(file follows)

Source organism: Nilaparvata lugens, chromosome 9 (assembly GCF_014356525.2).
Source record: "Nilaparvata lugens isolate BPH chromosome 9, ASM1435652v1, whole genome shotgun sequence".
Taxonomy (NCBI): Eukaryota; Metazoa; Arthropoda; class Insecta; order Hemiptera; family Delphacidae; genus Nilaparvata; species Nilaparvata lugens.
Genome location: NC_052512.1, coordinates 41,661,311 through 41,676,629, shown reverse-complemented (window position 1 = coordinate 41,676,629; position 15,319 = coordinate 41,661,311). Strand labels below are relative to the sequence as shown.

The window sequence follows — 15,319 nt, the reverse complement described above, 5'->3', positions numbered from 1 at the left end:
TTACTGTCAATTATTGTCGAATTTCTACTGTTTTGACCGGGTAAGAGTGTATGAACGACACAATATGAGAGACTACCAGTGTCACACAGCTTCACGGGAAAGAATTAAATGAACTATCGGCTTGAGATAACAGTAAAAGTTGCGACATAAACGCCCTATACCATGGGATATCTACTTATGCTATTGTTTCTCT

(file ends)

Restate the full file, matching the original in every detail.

Source organism: Nilaparvata lugens, chromosome 9 (assembly GCF_014356525.2).
Source record: "Nilaparvata lugens isolate BPH chromosome 9, ASM1435652v1, whole genome shotgun sequence".
Taxonomy (NCBI): Eukaryota; Metazoa; Arthropoda; class Insecta; order Hemiptera; family Delphacidae; genus Nilaparvata; species Nilaparvata lugens.
Genome location: NC_052512.1, coordinates 41,661,311 through 41,676,629, shown reverse-complemented (window position 1 = coordinate 41,676,629; position 15,319 = coordinate 41,661,311). Strand labels below are relative to the sequence as shown.

The window sequence follows — 15,319 nt, the reverse complement described above, 5'->3', positions numbered from 1 at the left end:
TTACTGTCAATTATTGTCGAATTTCTACTGTTTTGACCGGGTAAGAGTGTATGAACGACACAATATGAGAGACTACCAGTGTCACACAGCTTCACGGGAAAGAATTAAATGAACTATCGGCTTGAGATAACAGTAAAAGTTGCGACATAAACGCCCTATACCATGGGATATCTACTTATGCTATTGTTTCTCT